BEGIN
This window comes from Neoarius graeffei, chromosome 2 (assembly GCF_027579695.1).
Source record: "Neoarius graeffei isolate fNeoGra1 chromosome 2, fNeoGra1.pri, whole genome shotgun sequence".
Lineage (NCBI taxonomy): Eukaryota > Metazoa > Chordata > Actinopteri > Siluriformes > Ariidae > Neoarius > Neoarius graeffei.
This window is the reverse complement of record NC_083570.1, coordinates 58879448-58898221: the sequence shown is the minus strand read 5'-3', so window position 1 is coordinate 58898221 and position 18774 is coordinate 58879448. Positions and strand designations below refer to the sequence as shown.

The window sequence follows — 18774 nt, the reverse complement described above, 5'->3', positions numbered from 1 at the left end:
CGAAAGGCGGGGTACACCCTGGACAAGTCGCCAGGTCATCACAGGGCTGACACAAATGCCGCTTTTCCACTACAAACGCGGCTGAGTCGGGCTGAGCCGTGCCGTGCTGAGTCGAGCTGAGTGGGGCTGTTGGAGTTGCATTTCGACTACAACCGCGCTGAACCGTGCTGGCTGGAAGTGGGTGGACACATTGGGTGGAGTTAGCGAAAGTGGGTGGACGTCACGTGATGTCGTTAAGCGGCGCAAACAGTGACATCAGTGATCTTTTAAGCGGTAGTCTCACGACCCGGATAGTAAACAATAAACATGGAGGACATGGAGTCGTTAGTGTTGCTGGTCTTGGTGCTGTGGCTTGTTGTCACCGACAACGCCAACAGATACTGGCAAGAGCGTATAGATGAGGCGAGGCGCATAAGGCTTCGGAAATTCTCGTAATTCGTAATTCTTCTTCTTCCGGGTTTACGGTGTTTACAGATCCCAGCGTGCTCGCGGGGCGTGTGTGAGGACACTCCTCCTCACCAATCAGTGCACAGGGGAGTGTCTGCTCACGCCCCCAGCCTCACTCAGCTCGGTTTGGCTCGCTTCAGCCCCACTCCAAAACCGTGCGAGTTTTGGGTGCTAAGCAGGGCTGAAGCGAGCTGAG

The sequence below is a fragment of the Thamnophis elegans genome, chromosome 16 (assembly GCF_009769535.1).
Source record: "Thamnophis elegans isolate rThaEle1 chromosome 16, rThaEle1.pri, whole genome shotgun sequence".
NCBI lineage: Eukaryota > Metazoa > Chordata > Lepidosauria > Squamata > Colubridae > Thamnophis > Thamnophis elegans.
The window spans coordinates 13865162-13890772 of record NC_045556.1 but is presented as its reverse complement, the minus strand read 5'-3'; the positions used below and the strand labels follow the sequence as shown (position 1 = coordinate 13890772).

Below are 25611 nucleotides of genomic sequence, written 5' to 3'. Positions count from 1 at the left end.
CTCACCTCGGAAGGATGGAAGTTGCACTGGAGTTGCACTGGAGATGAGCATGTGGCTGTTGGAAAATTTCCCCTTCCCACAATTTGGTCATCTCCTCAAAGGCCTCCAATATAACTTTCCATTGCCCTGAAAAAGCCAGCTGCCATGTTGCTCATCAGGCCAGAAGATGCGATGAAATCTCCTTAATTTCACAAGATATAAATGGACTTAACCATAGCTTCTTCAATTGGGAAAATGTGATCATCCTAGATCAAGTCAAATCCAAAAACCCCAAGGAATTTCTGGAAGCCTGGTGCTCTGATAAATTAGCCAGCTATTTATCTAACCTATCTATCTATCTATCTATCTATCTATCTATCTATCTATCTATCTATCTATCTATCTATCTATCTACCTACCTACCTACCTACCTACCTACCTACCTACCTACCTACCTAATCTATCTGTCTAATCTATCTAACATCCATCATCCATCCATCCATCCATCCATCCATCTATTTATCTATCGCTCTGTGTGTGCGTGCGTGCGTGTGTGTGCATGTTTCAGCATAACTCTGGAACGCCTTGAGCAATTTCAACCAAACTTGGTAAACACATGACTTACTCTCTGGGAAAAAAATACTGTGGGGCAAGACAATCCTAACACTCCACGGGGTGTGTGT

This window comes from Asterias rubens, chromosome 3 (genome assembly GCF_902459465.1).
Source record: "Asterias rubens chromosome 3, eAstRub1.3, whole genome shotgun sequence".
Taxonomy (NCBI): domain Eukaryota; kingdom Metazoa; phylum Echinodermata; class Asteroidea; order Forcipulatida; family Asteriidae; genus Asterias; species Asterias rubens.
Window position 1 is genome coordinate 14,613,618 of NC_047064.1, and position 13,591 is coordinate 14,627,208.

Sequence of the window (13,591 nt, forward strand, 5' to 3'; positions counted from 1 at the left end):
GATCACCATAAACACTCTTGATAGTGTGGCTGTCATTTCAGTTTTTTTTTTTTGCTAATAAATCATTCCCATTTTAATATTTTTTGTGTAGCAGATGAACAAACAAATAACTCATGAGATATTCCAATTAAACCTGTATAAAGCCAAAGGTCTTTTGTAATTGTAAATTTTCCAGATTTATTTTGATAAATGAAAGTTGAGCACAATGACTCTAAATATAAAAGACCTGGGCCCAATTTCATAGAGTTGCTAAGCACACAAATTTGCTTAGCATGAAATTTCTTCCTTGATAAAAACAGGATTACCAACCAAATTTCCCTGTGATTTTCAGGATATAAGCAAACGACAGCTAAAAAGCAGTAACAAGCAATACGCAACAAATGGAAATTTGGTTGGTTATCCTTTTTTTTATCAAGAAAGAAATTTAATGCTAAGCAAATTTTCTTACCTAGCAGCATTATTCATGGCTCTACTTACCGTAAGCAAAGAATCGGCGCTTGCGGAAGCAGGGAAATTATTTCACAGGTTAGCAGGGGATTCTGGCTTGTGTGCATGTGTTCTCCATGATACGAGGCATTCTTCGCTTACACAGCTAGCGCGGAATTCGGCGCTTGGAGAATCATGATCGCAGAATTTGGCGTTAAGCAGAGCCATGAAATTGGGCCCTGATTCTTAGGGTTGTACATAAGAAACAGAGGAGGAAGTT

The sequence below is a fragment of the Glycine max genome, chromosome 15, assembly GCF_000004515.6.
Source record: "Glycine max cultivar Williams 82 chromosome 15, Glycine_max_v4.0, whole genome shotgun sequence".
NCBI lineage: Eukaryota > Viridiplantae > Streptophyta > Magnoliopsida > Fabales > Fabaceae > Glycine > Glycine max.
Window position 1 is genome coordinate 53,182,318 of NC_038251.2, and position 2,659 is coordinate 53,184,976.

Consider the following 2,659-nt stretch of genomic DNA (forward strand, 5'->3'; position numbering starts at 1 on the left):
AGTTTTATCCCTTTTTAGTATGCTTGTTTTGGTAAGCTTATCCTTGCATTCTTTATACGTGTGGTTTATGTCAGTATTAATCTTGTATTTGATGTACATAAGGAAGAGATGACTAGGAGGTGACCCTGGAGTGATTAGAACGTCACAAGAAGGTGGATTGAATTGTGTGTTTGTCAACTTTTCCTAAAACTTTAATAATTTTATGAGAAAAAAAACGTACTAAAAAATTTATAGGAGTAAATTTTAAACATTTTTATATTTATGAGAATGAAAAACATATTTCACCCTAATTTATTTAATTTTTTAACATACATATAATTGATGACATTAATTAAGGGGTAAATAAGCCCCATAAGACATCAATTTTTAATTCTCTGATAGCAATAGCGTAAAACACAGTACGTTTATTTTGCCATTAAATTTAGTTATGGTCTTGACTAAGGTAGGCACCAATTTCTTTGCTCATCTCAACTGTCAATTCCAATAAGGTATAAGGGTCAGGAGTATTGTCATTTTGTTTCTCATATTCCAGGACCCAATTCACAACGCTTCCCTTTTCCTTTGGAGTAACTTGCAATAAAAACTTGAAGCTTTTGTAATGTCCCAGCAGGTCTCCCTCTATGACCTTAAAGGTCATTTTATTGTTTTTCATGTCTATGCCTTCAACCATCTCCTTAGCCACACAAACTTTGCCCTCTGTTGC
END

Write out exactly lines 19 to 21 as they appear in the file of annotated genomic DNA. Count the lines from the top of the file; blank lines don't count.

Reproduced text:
The sequence below is a fragment of the Glycine max genome, chromosome 15, assembly GCF_000004515.6.
Source record: "Glycine max cultivar Williams 82 chromosome 15, Glycine_max_v4.0, whole genome shotgun sequence".
NCBI lineage: Eukaryota > Viridiplantae > Streptophyta > Magnoliopsida > Fabales > Fabaceae > Glycine > Glycine max.